any pre-punching operations that a job might benefit from or require. Punching typically is not recommended on tube mills. This is because of inconsistencies with so-called round-to-shape material movement. It can be very difficult
to “lock” the hole location in a round shape and then reshape it into a square,
hoping the hole ends up in the correct position. Moreover, punched holes may
warp during the reshaping phase.
Pre-punching in welded roll forming is usually better because it allows you to
accurately locate hole features. The punched holes also tend to hold their shape
during forming, if those holes are put in the right location. If the hole is near a
corner, however, the hole shape still can change.
Finally, consider processing speed. This hinges mainly on pre-punching operations. Since pre-punching is not normally performed on tube mills, these mills
have been designed to run up to 750 feet per minute (FPM), depending on the
product OD and wall thickness. If a pre-punching job is running on a welded roll
forming mill, processing speeds typically are 100 FPM or less, though they can
be improved with special tooling like a rotary pierce tool, which looks like a roll
with punches sticking out of it. These punch or pierce the material as the roll rotates. (Rotary piercing does have limits and may not work in some applications.)
If pre-punching is not required, then a welded roll forming system can process at the same speeds as a tube mill. To achieve and maintain these speeds,
however, a welded roll form system needs some tube mill specialty equipment
added, such as an accumulator and high-performance cutoff.
Current and Future Production Needs
So again, which is best? If you have only simple shapes to form, a tube mill may
be the way to go; if you have complex shapes with multiple radii, holes, and
other features, a welded roll forming system is the way to go.
But what if you have a simple shape with tight tolerances? What if those radii
need to be consistent from corner to corner? What if you need sides to be precisely flat, with no chance of crowning? In these cases, a welded roll forming
system may be more suitable for the job, unless product specifications can be
As with anything else, choosing a roll forming system involves considering
product requirements and weighing those against your current and future production needs.
Brian Kopack is application engineering manager at Formtek Inc.,
Which Is Best?
For round shapes, a tube mill probably is the best choice. But what if you only
want to make squares or rectangles? What if you want to have prepunched
To determine the best machine, consider the strengths and weaknesses of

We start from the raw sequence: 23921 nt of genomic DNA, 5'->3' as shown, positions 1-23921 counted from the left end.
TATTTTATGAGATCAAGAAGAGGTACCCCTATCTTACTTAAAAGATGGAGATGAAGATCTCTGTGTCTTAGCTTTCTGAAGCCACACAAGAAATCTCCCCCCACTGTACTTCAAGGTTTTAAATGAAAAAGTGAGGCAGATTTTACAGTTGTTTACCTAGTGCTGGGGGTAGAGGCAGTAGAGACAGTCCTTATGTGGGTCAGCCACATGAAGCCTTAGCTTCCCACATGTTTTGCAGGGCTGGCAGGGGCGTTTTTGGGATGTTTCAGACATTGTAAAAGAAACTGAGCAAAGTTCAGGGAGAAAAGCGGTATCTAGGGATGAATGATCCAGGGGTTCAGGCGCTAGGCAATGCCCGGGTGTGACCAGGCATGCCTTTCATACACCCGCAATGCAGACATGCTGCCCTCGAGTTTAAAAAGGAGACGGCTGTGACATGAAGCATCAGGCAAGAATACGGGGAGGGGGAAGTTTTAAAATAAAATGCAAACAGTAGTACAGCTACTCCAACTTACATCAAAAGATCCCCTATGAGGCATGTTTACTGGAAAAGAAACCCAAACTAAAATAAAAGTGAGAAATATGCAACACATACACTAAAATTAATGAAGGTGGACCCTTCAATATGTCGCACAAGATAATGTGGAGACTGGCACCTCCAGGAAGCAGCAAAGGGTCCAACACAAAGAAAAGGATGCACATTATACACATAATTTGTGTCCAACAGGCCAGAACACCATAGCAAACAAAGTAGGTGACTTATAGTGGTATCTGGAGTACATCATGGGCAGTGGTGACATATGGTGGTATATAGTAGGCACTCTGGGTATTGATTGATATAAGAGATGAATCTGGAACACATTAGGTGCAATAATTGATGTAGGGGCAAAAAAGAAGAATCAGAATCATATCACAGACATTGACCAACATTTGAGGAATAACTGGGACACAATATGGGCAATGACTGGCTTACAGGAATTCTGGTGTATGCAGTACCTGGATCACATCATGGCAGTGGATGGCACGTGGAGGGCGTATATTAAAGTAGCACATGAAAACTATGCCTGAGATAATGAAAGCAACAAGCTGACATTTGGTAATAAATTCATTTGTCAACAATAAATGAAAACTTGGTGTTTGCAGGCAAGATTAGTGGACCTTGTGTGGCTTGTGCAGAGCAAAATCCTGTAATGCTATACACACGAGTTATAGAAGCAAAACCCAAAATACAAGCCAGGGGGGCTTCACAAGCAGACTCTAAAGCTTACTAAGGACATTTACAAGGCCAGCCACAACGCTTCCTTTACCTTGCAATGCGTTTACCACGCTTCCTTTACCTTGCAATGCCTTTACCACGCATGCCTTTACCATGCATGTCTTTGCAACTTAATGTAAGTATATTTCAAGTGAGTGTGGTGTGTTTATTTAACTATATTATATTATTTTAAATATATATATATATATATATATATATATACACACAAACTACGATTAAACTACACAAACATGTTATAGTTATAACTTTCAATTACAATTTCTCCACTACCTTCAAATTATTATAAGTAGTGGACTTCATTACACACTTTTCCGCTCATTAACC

each. Tube mills specialize in simple shapes. Besides round shapes, they’re capable of producing squares, rectangles, and ellipses.
If you’re looking to form a few complicated shapes, the tube mill may not be
the best choice. Forming some shapes on the tube mill simply isn’t possible,
but a welded roll forming mill can form highly complicated shapes quite readily.
Also consider the outside corner radii of those shapes. In some cases, a tube
mill can form those radii down to 2 times the material thickness, but this isn’t
typical. Usually a tube mill can form radii down to between 2. 5 to 3 times the
Welded roll forming mills have a different tooling setup that allows for tight,
accurate radii. Specifically, it has to do with how the forming rolls engage the
material on the corner. On a welded roll forming mill, both the female and the
male roll engage the corner, making forming very exact. Typically, radii can be
formed down to less than 2 times the material thickness.
Also consider the consistency of the corner radius, as measured from
corner to corner on the
roll formed product.
Shapes formed on a tube
mill may have discrepan-cies between opposite
and/or adjacent corners.
This occurs because of
one-sided bending, with
just one roll (not both
male and female) fully
engaged with the material.
Male and female roll
engagement in welded
roll form systems has
another benefit: It helps
produce consistent flat
sides or features, with
no crowning or other reshaping. Because tooling on a tube mill gives
the workpiece no inside
support, flat sides or
features tend to reshape
during the process and
emerge from the tube
mill with a crown.
Also take into account
This step beam is formed to near net shape using a
welded roll form system.
A forming flower shows how a workpiece forms in a tube mill. To the right are typical
shapes that can be formed on a tube mill. (A tube mill also can form rectangles,
which aren’t shown.)
This typical sizing section of a tube mill has round roll
stands with specialty reshaping stands toward the exit.
Material flow is left to right.
In this welded roll form system, material flow is left to
right. (The welding area is out of the frame.)